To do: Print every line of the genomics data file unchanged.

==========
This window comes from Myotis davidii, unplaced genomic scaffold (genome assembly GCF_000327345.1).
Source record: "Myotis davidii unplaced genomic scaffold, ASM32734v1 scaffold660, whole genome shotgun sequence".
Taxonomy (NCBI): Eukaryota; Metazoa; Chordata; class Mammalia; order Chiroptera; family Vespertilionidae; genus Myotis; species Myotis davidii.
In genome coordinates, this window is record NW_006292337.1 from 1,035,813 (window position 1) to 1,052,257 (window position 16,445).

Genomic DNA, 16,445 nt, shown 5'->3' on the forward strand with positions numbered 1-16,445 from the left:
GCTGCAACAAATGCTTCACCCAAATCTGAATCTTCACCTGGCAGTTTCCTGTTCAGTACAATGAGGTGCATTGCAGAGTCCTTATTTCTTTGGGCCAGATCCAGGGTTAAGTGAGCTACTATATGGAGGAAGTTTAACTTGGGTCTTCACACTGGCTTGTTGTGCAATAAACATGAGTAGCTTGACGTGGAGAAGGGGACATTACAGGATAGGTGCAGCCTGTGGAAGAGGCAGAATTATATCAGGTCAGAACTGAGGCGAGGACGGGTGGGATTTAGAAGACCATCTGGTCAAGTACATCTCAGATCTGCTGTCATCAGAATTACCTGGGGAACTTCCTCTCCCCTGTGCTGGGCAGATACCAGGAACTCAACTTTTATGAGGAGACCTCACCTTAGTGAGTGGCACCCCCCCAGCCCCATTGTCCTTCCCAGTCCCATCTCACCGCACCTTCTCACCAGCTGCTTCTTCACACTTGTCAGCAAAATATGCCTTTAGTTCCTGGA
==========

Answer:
This window comes from Myotis davidii, unplaced genomic scaffold (genome assembly GCF_000327345.1).
Source record: "Myotis davidii unplaced genomic scaffold, ASM32734v1 scaffold660, whole genome shotgun sequence".
Taxonomy (NCBI): Eukaryota; Metazoa; Chordata; class Mammalia; order Chiroptera; family Vespertilionidae; genus Myotis; species Myotis davidii.
In genome coordinates, this window is record NW_006292337.1 from 1,035,813 (window position 1) to 1,052,257 (window position 16,445).

Genomic DNA, 16,445 nt, shown 5'->3' on the forward strand with positions numbered 1-16,445 from the left:
GCTGCAACAAATGCTTCACCCAAATCTGAATCTTCACCTGGCAGTTTCCTGTTCAGTACAATGAGGTGCATTGCAGAGTCCTTATTTCTTTGGGCCAGATCCAGGGTTAAGTGAGCTACTATATGGAGGAAGTTTAACTTGGGTCTTCACACTGGCTTGTTGTGCAATAAACATGAGTAGCTTGACGTGGAGAAGGGGACATTACAGGATAGGTGCAGCCTGTGGAAGAGGCAGAATTATATCAGGTCAGAACTGAGGCGAGGACGGGTGGGATTTAGAAGACCATCTGGTCAAGTACATCTCAGATCTGCTGTCATCAGAATTACCTGGGGAACTTCCTCTCCCCTGTGCTGGGCAGATACCAGGAACTCAACTTTTATGAGGAGACCTCACCTTAGTGAGTGGCACCCCCCCAGCCCCATTGTCCTTCCCAGTCCCATCTCACCGCACCTTCTCACCAGCTGCTTCTTCACACTTGTCAGCAAAATATGCCTTTAGTTCCTGGA